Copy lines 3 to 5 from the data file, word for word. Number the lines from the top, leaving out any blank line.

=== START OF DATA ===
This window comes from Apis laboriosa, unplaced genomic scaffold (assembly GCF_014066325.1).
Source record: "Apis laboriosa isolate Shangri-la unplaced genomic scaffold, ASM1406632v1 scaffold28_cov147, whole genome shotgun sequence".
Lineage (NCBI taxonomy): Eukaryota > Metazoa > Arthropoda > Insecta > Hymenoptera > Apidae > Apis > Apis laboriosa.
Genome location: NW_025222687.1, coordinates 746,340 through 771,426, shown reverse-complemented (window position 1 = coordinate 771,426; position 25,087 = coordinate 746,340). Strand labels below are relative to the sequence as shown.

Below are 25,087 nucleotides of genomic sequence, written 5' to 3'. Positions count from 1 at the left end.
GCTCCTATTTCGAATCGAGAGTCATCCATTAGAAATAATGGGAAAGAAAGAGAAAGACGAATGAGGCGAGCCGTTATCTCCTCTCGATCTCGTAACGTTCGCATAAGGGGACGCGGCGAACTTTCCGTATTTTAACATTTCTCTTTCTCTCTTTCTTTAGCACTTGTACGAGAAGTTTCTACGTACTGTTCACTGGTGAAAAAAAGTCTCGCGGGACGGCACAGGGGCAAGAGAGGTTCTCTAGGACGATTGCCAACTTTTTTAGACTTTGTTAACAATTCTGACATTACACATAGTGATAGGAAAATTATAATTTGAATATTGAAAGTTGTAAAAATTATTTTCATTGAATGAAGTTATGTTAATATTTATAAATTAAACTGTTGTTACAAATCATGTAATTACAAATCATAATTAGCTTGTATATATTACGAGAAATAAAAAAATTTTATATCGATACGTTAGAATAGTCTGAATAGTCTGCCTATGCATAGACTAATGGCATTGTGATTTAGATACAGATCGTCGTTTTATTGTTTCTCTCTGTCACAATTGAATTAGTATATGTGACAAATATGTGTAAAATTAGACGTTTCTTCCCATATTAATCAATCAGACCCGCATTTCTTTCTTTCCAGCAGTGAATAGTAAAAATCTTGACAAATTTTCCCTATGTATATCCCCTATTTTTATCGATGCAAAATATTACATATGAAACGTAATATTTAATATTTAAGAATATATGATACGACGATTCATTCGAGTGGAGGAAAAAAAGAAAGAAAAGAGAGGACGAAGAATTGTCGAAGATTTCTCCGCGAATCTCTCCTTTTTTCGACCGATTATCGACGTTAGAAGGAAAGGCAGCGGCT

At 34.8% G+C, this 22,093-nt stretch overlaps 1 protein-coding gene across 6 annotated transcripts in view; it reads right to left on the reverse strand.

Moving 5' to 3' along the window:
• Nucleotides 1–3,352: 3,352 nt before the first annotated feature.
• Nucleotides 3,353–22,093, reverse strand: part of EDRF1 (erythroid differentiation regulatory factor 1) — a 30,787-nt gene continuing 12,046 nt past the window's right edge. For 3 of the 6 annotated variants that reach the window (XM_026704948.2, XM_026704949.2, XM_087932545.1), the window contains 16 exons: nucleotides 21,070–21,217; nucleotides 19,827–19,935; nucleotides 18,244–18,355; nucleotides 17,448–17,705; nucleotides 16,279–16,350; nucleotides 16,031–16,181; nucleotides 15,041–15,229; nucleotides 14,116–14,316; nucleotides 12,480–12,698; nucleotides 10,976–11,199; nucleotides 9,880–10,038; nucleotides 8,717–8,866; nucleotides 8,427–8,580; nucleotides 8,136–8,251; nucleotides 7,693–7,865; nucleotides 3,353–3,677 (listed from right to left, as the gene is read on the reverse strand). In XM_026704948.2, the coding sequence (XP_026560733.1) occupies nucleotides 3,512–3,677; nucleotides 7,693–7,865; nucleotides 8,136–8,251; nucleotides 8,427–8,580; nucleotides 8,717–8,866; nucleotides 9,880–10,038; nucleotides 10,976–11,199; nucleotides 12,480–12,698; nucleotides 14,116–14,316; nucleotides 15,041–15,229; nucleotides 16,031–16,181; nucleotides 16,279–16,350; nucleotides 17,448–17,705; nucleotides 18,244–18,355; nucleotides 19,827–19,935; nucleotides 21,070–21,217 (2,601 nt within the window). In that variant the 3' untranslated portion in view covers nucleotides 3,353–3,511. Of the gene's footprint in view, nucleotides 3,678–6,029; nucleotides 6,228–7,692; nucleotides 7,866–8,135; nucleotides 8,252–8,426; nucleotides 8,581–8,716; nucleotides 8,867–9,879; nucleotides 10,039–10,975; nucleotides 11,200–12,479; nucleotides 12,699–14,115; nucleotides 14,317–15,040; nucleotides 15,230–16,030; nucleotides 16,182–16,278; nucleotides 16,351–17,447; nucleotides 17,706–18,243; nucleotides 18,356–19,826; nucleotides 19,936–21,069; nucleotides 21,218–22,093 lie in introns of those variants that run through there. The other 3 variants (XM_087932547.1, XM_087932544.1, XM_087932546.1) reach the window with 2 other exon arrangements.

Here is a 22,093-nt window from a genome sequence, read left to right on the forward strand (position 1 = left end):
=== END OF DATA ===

Lineage (NCBI taxonomy): Eukaryota > Metazoa > Arthropoda > Insecta > Hymenoptera > Apidae > Apis > Apis laboriosa.
Genome location: NW_025222687.1, coordinates 746,340 through 771,426, shown reverse-complemented (window position 1 = coordinate 771,426; position 25,087 = coordinate 746,340). Strand labels below are relative to the sequence as shown.

Below are 25,087 nucleotides of genomic sequence, written 5' to 3'. Positions count from 1 at the left end.